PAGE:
The Times quotes an anonymous member of Labour's shadow cabinet who seems to be very upset at the latest developments in devolving more powers to the Scottish Parliament.
I don't blame the chap, I has to say, because it only a few months ago that Labour MPs at Westminster forced Johann Lamont (then Labour's Scottish leader) to drop her support for the full devolution of income tax.
And it's only days since Gordon Brown (once King of all he surveyed in Scotland) was warning that full devolution of income tax was a 'trap' that would damage the union and Labour's interests both at Holyrood an Westminster.
But with its back against the wall Labour has done a complete about turn by standing its previous tax a devolution policies on their head which goes to show, if you ask me, that the intellectual 'glue' that once held Labour together is now coming apart at the seams.
The prospect of losing a swathe of Scottish seats at the forthcoming general election is what made the Labour leadership shift its position, so just imagine the result if a large number of these deadwood MPs really are swept away in May 2015.
Miliband faces party’s fury on greater powers for Edinburgh
Jim Murphy backs the full devolution of income tax - Jeff J Mitchell/Getty Images
By Sam Coates - The Times
Ed Miliband will welcome the cross-party report into further powers for Holyrood today, but he faces an uphill battle convincing English members of his party to agree.
With one senior Labour figure predicting “fury”, the Labour leader will have to explain why their party has committed to transferring billions of pounds in revenue-raising powers north of the border, while nothing is planned to help England.
“We knew this was coming, but where was the plan for us?” one English Labour MP asked.
The package could harm Labour in the north of England, reinforcing the electorally damaging perception that the party is taking its northern heartlands for granted.
While David Cameron has pledged to make English laws the preserve of English MPs after the election, a move that would have changed the course of only four votes in the past decade, Mr Miliband has deferred the entire question to a constitutional convention at some point in the future. This is unlikely to be easy to sell on the doorstep during the election campaign.
“MPs in England will wake up to the fact that the world has changed — and not for the better. They will be furious. They assumed that Gordon Brown’s intervention would be the end of it, today they will find out it goes much further,” one senior Labour figure said.
A member of the shadow cabinet told Channel 4: “If the Tories win next year, that’s it now, it’s [Scotland’s] gone . . . It is very frightening.” Another said: “We had no choice, we were boxed in . . . but yeah, it could be the end.”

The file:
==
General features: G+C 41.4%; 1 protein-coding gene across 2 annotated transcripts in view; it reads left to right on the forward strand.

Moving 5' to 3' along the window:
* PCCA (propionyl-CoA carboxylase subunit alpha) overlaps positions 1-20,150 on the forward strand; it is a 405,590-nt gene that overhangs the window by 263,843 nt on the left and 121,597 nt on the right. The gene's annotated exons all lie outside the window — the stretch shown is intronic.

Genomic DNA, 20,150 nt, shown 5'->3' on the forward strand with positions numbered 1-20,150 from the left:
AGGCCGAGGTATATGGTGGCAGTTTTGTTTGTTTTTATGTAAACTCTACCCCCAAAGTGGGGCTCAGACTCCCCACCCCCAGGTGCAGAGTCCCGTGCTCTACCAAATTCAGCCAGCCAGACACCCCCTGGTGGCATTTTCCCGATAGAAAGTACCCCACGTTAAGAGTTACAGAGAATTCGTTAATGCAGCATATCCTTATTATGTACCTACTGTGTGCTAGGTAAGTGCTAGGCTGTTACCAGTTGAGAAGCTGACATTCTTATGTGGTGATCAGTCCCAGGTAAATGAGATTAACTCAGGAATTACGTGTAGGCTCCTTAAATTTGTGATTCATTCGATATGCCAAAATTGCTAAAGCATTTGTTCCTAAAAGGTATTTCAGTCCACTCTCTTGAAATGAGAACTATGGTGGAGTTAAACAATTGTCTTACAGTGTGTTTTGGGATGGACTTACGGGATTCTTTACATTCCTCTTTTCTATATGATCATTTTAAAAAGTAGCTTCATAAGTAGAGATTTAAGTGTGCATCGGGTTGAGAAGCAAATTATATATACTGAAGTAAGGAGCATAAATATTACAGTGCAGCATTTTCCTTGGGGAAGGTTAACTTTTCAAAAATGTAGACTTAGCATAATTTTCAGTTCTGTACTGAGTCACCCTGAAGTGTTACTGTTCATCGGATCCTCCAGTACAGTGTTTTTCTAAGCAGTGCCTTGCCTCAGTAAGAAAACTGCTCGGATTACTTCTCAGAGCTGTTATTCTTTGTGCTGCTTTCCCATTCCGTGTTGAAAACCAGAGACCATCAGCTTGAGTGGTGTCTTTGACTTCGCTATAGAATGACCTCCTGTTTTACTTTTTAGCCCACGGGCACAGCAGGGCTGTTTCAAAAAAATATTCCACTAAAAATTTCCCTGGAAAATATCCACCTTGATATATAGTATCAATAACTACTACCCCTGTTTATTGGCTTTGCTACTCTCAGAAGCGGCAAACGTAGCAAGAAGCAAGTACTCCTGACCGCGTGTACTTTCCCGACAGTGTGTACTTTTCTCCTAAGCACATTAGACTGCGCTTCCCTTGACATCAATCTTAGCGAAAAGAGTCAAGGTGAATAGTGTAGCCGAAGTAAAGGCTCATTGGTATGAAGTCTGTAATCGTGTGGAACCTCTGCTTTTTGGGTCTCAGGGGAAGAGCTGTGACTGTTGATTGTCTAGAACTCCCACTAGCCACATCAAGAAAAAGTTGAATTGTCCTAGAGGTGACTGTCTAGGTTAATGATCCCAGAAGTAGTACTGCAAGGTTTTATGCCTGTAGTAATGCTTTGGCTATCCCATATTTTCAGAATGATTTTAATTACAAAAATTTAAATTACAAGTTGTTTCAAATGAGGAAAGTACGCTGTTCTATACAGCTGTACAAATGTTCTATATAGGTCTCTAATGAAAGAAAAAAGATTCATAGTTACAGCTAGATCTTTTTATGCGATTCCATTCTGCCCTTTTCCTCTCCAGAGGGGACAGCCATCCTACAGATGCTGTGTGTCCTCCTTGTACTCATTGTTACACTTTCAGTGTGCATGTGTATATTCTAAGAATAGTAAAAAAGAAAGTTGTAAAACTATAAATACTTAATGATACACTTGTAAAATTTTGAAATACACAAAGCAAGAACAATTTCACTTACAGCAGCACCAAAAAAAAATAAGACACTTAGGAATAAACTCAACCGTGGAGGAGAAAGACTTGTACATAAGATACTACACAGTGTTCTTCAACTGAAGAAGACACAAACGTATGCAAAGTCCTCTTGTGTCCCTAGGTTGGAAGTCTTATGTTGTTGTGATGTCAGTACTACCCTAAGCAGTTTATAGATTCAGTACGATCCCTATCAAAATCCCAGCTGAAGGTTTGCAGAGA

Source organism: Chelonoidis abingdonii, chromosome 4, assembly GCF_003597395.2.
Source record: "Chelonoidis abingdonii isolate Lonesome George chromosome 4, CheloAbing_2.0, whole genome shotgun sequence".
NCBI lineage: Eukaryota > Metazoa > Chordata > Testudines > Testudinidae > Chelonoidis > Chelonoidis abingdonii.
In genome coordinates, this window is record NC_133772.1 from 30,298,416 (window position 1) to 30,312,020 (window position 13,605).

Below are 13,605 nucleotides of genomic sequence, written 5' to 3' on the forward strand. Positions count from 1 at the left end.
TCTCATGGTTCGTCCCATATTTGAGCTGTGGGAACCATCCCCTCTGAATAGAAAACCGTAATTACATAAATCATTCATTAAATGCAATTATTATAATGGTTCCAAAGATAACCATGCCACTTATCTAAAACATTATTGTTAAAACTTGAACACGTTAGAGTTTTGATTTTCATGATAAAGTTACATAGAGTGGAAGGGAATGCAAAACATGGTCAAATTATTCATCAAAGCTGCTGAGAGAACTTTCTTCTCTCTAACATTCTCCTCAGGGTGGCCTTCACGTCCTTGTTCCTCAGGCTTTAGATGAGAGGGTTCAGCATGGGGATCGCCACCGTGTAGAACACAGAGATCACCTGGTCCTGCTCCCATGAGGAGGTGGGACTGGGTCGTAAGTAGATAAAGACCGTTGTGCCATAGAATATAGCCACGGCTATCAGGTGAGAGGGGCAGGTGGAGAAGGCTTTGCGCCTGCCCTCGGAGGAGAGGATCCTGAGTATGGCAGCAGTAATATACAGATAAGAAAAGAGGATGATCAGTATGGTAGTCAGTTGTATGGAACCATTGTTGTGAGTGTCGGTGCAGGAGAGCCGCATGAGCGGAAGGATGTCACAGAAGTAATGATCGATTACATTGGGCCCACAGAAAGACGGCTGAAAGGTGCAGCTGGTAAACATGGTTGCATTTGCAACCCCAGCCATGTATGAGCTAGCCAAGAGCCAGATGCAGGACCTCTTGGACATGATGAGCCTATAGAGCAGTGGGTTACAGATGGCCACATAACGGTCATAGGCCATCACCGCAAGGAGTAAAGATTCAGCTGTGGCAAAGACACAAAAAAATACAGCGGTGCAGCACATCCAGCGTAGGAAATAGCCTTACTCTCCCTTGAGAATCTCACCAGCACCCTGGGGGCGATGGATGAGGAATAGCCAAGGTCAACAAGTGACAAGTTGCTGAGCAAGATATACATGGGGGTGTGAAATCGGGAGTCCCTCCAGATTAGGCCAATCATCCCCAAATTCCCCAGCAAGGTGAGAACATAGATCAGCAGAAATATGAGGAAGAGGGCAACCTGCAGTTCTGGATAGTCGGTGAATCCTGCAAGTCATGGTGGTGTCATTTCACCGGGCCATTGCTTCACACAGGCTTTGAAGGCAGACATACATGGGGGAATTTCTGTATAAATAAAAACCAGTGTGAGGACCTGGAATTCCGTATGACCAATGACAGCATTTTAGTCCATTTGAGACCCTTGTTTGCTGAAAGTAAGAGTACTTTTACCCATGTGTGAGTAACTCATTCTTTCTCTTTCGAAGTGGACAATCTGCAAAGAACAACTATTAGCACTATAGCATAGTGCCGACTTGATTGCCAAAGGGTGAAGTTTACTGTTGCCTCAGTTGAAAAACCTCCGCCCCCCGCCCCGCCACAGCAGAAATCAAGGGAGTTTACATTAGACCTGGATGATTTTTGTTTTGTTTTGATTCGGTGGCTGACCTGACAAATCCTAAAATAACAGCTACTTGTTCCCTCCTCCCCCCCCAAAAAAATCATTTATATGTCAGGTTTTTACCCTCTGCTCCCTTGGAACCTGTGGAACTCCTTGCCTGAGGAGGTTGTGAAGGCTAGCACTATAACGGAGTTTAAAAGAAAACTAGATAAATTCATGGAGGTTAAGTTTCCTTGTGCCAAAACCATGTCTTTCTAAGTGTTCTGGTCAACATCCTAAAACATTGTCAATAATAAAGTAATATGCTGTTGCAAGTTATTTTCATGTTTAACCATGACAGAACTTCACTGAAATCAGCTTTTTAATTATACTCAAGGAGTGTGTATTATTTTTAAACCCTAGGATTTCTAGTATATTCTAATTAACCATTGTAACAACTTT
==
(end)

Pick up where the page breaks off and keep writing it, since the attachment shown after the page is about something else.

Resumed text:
Another Labour MP said: “We walked straight into the trap.”
A northern Labour MP expressed disbelief at the decision to devolve air passenger duty, which could damage growth in the north of England by making northern airports uncompetitive. “This is what happened in Ireland and the UK government had to bail out Belfast airport by letting them do the same, yet what happens for us?” MPs asked.
Labour is likely to engage in an aggressive spin battle today to try to suggest that the picture is not as bad as presented, and stress that the deal contains the “pooling and sharing” of resources championed by Gordon Brown because it keeps pensions reserved under Westminster.
They will also be championing the preservation of the Barnett formula, as they had insisted that any deal could not leave Scotland worse off. They will also emphasise that the Smith Commission on the future of Scotland has agreed that all MPs will continue to vote on budgets, rather than excluding the Scots.
Whatever the detail, the decision to hand Scotland control of income tax while Scottish MPs continue to help to determine what the rest of the UK should pay, will be seen by many Conservatives as unsustainable.
Graham Allen, the Labour MP who chairs the political and constitutional reform select committee, calls today for a major offer for devolution in England in a letter to The Times.
“If Smith can go away and report in eight weeks and come back with plans to devolve 100 per cent of income tax, then why on Earth can’t we have similar negotiations with similar bodies to do a comparable deal for the rest of England?” he asked.
A number of Scottish MPs appear to be reluctantly backing Labour’s position in the hope of clawing back votes from the SNP. Tom Harris, a former minister, wrote a blog urging his colleagues to rally round regardless.
“Whatever the views of nationalist activists, the majority of those who voted ‘yes’ are democrats who, however reluctantly, accept the will of the Scottish people,” he wrote. “It is now incumbent on those who supported the No campaign to acknowledge that position and, perhaps, to reciprocate by moving to a position [that] a majority of Scots can live with.”